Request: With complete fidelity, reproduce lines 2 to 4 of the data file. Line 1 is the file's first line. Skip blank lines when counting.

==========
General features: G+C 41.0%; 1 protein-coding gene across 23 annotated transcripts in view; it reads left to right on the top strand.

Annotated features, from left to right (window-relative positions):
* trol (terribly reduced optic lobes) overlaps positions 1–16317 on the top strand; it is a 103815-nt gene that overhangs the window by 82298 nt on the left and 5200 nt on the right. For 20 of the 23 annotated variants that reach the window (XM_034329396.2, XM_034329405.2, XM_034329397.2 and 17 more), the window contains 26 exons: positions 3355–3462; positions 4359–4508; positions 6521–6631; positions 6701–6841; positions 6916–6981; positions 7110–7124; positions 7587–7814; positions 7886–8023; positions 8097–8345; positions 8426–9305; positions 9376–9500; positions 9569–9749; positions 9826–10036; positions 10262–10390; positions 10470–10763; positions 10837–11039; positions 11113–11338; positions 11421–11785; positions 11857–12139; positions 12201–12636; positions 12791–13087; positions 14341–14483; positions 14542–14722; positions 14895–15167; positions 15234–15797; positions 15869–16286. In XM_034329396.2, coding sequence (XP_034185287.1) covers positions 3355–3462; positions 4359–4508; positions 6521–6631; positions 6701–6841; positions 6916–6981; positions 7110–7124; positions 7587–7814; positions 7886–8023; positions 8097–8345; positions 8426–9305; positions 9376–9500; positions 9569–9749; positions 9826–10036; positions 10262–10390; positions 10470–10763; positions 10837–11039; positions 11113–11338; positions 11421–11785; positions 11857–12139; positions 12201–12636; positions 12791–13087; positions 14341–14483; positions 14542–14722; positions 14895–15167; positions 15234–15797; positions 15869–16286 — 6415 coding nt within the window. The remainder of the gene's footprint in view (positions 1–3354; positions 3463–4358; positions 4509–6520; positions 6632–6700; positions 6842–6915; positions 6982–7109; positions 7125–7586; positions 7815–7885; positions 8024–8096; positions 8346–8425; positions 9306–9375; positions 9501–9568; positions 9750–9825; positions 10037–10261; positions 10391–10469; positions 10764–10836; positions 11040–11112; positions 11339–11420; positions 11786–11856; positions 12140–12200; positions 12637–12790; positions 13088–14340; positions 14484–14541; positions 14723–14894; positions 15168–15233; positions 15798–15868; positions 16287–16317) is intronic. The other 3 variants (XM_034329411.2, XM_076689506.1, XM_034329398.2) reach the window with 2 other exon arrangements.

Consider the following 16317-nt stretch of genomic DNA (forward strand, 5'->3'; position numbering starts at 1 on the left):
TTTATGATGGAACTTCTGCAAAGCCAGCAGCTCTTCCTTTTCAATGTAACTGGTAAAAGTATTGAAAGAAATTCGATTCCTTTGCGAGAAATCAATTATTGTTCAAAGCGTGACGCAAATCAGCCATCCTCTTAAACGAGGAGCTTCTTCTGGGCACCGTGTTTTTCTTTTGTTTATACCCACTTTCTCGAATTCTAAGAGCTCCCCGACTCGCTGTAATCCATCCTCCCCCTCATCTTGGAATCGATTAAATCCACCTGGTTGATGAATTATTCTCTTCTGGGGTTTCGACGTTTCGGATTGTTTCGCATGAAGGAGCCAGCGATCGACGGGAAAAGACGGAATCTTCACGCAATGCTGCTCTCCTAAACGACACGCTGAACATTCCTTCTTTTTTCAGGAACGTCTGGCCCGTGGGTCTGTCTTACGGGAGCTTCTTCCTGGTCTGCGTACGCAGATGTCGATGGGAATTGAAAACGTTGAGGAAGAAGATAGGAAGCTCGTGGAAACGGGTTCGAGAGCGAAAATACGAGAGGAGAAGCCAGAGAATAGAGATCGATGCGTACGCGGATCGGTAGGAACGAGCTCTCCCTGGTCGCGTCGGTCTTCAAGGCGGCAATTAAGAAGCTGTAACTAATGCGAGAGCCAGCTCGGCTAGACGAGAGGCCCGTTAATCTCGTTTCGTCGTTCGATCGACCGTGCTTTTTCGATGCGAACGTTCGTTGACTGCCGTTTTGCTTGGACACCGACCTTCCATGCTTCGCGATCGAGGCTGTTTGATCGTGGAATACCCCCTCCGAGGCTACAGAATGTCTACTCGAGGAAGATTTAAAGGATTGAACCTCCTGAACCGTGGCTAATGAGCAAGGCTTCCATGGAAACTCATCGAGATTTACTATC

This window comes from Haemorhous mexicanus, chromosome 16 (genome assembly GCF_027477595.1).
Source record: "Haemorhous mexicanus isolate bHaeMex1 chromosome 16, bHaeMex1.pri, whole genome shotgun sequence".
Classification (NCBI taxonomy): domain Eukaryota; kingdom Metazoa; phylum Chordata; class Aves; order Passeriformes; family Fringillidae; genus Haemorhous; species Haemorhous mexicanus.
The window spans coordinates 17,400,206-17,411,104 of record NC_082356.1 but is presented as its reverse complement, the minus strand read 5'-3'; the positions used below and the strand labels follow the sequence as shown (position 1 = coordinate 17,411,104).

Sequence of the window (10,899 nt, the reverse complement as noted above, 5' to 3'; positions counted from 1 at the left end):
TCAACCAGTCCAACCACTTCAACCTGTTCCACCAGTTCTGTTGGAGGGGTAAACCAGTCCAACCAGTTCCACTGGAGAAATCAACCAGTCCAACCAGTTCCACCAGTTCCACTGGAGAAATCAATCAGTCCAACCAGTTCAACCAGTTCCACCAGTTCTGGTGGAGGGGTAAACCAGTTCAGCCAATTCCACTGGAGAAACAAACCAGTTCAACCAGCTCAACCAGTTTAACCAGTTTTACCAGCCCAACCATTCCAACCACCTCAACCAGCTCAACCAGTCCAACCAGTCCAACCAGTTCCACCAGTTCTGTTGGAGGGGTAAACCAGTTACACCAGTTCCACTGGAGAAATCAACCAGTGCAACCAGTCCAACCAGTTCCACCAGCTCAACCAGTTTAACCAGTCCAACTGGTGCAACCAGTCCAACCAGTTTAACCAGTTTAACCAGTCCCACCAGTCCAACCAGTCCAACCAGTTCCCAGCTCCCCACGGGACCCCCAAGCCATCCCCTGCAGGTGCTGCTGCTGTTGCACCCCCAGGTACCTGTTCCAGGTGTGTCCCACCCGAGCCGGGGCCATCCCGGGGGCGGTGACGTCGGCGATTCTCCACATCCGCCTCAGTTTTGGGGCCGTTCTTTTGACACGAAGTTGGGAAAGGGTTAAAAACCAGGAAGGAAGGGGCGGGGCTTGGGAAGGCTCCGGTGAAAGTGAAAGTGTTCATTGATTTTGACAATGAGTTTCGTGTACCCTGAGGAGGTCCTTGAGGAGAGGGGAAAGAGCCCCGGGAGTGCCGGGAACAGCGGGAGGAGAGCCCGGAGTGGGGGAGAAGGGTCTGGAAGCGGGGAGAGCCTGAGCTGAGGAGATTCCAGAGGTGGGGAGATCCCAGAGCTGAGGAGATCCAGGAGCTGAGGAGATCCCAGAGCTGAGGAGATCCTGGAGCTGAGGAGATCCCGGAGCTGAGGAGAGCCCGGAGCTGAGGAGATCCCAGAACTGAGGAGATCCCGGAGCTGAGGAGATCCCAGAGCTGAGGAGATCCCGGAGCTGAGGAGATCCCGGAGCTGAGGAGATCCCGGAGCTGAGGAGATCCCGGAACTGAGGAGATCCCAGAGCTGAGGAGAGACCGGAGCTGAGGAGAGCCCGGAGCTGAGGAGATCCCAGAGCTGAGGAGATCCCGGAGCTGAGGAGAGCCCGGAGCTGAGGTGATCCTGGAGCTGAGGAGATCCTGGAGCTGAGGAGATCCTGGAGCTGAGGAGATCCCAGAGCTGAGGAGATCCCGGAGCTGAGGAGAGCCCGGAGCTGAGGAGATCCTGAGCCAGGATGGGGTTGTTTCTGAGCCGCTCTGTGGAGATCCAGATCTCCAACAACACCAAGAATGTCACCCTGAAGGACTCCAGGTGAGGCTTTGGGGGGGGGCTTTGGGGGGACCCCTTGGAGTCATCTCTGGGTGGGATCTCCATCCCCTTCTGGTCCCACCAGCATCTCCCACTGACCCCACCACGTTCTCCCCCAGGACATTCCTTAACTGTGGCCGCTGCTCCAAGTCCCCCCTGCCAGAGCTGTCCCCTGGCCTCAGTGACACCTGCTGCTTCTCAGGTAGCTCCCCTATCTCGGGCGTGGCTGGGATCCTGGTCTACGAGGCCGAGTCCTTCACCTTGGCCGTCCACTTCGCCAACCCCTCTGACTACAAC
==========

Annotated features, from left to right (window-relative positions):
* trol (terribly reduced optic lobes) overlaps positions 1–16317 on the top strand; it is a 103815-nt gene that overhangs the window by 82298 nt on the left and 5200 nt on the right. For 20 of the 23 annotated variants that reach the window (XM_034329396.2, XM_034329405.2, XM_034329397.2 and 17 more), the window contains 26 exons: positions 3355–3462; positions 4359–4508; positions 6521–6631; positions 6701–6841; positions 6916–6981; positions 7110–7124; positions 7587–7814; positions 7886–8023; positions 8097–8345; positions 8426–9305; positions 9376–9500; positions 9569–9749; positions 9826–10036; positions 10262–10390; positions 10470–10763; positions 10837–11039; positions 11113–11338; positions 11421–11785; positions 11857–12139; positions 12201–12636; positions 12791–13087; positions 14341–14483; positions 14542–14722; positions 14895–15167; positions 15234–15797; positions 15869–16286. In XM_034329396.2, coding sequence (XP_034185287.1) covers positions 3355–3462; positions 4359–4508; positions 6521–6631; positions 6701–6841; positions 6916–6981; positions 7110–7124; positions 7587–7814; positions 7886–8023; positions 8097–8345; positions 8426–9305; positions 9376–9500; positions 9569–9749; positions 9826–10036; positions 10262–10390; positions 10470–10763; positions 10837–11039; positions 11113–11338; positions 11421–11785; positions 11857–12139; positions 12201–12636; positions 12791–13087; positions 14341–14483; positions 14542–14722; positions 14895–15167; positions 15234–15797; positions 15869–16286 — 6415 coding nt within the window. The remainder of the gene's footprint in view (positions 1–3354; positions 3463–4358; positions 4509–6520; positions 6632–6700; positions 6842–6915; positions 6982–7109; positions 7125–7586; positions 7815–7885; positions 8024–8096; positions 8346–8425; positions 9306–9375; positions 9501–9568; positions 9750–9825; positions 10037–10261; positions 10391–10469; positions 10764–10836; positions 11040–11112; positions 11339–11420; positions 11786–11856; positions 12140–12200; positions 12637–12790; positions 13088–14340; positions 14484–14541; positions 14723–14894; positions 15168–15233; positions 15798–15868; positions 16287–16317) is intronic. The other 3 variants (XM_034329411.2, XM_076689506.1, XM_034329398.2) reach the window with 2 other exon arrangements.

Consider the following 16317-nt stretch of genomic DNA (forward strand, 5'->3'; position numbering starts at 1 on the left):